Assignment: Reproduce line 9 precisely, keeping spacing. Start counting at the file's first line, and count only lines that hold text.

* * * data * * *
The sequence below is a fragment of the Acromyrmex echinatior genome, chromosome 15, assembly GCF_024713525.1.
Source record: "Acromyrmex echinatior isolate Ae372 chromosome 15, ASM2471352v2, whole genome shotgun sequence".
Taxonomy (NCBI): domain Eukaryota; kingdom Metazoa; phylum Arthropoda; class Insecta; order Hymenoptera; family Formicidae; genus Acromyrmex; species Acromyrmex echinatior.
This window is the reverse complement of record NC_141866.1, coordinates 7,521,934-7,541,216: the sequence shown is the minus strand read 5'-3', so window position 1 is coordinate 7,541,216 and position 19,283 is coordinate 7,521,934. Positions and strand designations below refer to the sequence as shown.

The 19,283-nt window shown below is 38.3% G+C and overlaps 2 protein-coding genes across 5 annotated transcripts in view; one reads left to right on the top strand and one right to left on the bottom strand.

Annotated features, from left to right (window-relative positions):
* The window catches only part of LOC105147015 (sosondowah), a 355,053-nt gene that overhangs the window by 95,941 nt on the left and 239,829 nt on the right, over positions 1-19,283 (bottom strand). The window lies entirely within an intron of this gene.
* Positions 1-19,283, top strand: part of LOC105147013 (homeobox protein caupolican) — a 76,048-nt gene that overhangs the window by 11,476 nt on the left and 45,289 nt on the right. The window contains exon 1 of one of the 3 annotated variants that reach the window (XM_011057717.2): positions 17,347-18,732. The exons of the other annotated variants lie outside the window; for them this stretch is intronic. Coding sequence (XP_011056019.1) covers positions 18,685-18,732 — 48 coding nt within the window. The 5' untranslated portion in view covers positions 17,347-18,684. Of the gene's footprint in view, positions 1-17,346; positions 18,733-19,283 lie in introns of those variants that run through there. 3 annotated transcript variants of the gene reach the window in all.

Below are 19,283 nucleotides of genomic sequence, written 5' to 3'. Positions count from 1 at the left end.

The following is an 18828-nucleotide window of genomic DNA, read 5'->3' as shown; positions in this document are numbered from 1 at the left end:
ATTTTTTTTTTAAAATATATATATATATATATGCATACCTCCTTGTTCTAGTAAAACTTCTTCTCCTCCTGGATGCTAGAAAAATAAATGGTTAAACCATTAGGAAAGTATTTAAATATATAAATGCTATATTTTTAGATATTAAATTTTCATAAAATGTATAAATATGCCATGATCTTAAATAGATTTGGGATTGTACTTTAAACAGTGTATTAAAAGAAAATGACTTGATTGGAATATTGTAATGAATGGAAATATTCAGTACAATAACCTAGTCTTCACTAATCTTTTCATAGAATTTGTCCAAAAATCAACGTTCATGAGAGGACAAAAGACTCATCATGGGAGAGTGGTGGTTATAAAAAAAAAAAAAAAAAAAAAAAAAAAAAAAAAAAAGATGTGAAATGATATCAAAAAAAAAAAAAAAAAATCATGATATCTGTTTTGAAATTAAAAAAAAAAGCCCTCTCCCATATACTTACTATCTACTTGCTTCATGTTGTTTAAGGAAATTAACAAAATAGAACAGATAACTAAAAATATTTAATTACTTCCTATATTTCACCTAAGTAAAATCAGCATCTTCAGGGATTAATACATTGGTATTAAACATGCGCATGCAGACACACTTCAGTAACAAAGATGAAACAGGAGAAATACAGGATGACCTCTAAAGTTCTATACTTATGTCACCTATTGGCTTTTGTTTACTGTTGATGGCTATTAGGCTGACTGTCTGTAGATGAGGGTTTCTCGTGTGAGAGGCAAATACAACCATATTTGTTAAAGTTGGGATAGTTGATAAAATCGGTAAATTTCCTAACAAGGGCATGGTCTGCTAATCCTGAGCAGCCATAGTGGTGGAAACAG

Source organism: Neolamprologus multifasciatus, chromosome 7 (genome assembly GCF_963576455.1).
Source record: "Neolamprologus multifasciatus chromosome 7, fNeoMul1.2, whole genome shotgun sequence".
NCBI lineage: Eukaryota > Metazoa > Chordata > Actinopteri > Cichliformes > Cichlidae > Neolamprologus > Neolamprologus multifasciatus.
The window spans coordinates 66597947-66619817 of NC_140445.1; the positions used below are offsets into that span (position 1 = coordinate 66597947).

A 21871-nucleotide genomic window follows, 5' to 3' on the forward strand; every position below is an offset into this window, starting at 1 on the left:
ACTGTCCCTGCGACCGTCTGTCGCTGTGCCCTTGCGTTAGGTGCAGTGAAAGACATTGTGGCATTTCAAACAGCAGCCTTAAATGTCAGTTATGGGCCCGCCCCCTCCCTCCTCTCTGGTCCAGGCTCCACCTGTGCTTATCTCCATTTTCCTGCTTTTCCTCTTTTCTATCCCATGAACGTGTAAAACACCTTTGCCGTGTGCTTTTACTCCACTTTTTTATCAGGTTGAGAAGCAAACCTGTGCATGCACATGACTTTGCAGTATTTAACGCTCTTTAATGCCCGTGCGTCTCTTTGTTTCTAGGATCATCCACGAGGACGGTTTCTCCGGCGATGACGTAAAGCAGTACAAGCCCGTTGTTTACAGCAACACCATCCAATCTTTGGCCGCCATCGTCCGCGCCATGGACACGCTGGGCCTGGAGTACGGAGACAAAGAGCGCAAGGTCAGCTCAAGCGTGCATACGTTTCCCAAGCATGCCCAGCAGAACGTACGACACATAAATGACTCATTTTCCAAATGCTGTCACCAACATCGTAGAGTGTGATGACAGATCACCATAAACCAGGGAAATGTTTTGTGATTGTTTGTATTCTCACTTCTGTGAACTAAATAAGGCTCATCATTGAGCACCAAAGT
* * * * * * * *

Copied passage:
Below are 19,283 nucleotides of genomic sequence, written 5' to 3'. Positions count from 1 at the left end.